On 2 December 2015, the Committee on Standard in Public Life issued online guidance entitled Ethical Standards for Providers of Public Services. Although not directly applicable to the vast majority of HEIs, the Committee’s terms of reference were clarified in a House of Lords written Parliamentary Question on 28th February 2013 to explain that it ‘can examine issues relating to the ethical standards of the delivery of public services by private and voluntary sector organisations, paid for by public funds, even where those delivering the services have not been appointed or elected to public office.’
In its Autumn Statement, delivered on 25 November 2015, HM Treasury has confirmed that the government remains “concerned” about the growth of the use of salary sacrifice schemes. According to the Treasury, the government is considering what action is needed, if any, and will ‘gather further evidence, including from employers, on salary sacrifice arrangements to inform its approach’.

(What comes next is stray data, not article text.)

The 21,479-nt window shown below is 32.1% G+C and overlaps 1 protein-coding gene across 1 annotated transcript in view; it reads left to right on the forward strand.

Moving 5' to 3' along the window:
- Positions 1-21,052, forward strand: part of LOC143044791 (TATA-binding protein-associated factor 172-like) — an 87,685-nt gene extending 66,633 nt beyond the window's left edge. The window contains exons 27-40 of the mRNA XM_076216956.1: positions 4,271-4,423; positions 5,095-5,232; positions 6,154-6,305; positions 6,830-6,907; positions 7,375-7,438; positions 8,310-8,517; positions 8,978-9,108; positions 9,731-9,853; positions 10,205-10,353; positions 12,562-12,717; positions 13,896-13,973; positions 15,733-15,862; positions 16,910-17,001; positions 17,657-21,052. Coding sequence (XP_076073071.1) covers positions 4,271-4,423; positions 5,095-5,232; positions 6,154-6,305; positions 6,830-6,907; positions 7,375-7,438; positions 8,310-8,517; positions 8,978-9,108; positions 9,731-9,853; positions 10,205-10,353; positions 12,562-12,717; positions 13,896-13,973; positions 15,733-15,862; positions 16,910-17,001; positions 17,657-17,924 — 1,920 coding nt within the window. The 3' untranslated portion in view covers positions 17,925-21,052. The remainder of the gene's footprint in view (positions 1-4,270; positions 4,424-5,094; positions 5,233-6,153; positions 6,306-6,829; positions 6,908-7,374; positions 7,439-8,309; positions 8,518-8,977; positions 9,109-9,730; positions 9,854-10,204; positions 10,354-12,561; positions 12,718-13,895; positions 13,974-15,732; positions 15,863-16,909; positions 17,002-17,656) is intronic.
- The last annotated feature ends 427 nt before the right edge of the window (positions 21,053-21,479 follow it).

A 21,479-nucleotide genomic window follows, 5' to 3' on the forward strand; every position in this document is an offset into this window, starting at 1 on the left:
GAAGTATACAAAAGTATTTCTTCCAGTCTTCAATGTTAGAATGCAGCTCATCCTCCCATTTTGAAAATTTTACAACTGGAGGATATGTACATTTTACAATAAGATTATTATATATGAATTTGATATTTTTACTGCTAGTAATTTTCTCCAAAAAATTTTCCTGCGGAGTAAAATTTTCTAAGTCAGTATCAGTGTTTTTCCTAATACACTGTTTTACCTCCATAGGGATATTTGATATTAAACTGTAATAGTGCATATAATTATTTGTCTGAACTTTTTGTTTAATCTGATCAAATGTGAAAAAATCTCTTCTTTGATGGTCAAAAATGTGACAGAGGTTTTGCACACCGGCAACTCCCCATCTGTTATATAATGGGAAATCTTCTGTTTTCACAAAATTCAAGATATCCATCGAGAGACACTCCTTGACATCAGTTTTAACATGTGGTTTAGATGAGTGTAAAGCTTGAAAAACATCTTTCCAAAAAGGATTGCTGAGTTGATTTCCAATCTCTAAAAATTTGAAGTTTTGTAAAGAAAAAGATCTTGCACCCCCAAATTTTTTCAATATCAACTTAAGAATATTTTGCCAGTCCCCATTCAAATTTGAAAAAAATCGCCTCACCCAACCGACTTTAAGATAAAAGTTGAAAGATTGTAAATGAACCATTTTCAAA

The Department of Work and Pensions has published its proposed pensions and benefits rates for the tax year commencing on 6 April 2016. The proposed rates include figures for Statutory Maternity, Paternity, Adoption and Shared Parental Pay, Maternity Allowance and Statutory Sick Pay.
The Government Equalities Office has issued guidance to assist employers dealing with the recruitment and retention of transgender employees, and to raise awareness of relevant issues. The guidance also contains advice for employers and Human Resource managers in respect of matters related to employees who have transitioned, or are in the process of transitioning.
In Greenfield v The Care Bureau Ltd C-219/14, the European Court of Justice ruled that, when a part-time worker increases their hours, any statutory annual leave that has already accrued does not need to be recalculated retrospectively to take into account the increased working hours. It also found that, going forward, leave should be recalculated to reflect the new (increased) working hours, and that the mechanism for calculating leave entitlement should be the same, regardless of whether employment has terminated or is continuing.